Want to fill your email box with flames? Write about Travelzoo's (NASDAQ:TZOO) high valuation, its failure to meet analysts' earnings projections, and those pesky visits from the SEC. I've done that and have the flames to prove it.

Well, my email box is asbestos-lined and ready for the next onslaught -- but let me put this good news right up front. If you loved the stock at the day's high of $89.80 when I wrote about it in November, or the $66.04 high it reached when I revisited it in January, you should love it now. It's currently at $37.52, down almost 19% today.

On the surface, today's first-quarter financial news is upbeat. Revenue increased 74%, and net income soared 82%. You are not going to see those kinds of numbers from heavyweights like Microsoft and Intel.

You do not need rose-colored glasses to see strong improvements, either. For example, operating margins increased from 26.5% in last year's comparable quarter to 30.4% this year. Profit margins are great, too, having increased from 15.6% to 16.3%. Heck, even Wall Street darling Google (NASDAQ:GOOG) -- another company with an Internet business model -- has profit margins of only 12.5% (which are quite good).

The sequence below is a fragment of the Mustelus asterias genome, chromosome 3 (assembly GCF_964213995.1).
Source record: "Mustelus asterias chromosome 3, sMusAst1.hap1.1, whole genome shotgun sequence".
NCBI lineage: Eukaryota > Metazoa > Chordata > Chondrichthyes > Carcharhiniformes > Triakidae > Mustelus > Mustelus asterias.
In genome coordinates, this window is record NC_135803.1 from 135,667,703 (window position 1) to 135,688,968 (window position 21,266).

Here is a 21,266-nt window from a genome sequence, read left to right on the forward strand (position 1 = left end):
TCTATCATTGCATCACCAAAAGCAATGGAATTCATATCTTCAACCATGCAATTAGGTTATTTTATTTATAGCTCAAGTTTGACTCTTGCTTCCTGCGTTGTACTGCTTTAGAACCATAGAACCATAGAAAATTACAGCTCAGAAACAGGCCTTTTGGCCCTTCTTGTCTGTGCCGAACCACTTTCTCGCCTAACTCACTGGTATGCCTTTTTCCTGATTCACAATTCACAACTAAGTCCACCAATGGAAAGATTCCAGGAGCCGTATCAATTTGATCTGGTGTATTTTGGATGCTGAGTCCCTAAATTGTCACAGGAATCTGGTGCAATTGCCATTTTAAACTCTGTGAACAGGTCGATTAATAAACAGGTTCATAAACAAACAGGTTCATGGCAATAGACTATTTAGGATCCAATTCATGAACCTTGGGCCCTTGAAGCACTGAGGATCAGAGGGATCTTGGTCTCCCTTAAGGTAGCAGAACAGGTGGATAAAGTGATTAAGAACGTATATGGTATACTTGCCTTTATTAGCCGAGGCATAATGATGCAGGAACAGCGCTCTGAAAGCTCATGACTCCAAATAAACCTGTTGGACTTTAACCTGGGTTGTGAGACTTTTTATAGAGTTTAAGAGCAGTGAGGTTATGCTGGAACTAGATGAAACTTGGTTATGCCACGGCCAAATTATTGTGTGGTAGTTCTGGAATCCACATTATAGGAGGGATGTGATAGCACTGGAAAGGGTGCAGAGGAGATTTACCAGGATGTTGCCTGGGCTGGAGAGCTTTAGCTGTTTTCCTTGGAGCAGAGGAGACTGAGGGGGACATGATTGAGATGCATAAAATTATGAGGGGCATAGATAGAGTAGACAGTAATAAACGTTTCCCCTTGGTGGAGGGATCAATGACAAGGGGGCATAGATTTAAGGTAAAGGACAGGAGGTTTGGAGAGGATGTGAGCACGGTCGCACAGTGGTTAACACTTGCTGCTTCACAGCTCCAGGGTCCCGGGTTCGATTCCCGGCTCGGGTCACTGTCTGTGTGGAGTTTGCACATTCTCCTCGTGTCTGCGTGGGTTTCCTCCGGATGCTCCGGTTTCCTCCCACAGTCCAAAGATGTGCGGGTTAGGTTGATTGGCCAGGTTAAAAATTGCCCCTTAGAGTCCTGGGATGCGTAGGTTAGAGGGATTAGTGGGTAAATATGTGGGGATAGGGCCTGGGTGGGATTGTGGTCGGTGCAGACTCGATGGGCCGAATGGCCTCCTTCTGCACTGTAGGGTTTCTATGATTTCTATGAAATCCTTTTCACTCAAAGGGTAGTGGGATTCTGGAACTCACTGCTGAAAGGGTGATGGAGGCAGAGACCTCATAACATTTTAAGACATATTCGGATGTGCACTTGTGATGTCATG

Travelzoo's latest annual report shows another significant improvement, too. The company's largest customer accounted for 12% of revenue, and no other customers reached 10% or more. That's a big improvement from 2002, when the two largest clients accounted for 29% of total sales. That mutes the old concern that the company could have a significant sales hit if a key vendor departed.

Two concerns that do remain are Yahoo! (NASDAQ:YHOO) and Time Warner's (NYSE:TWX) AOL. They, and others too, have every reason to want more of Travelzoo's market. Given the brand-name recognition/equity such names carry, it makes perfect sense for airlines, hotels, and others to hope to partner.

Before today's earnings announcement, analysts were expecting the company to earn $0.63 a share -- almost double 2004's earnings. Even after today's huge percentage loss, the stock is still trading at roughly 60 times forward earnings. That's rich in virtually any market.

I have said it before, and I will say it again: Where is the competitive advantage that enables long-term business viability? Today's success is great -- but it isn't worth 60 times earnings. The best advice continues to be to watch out.

Fool contributor W.D. Crotty does not own shares in any of the companies mentioned. Click here to see The Motley Fool's disclosure policy.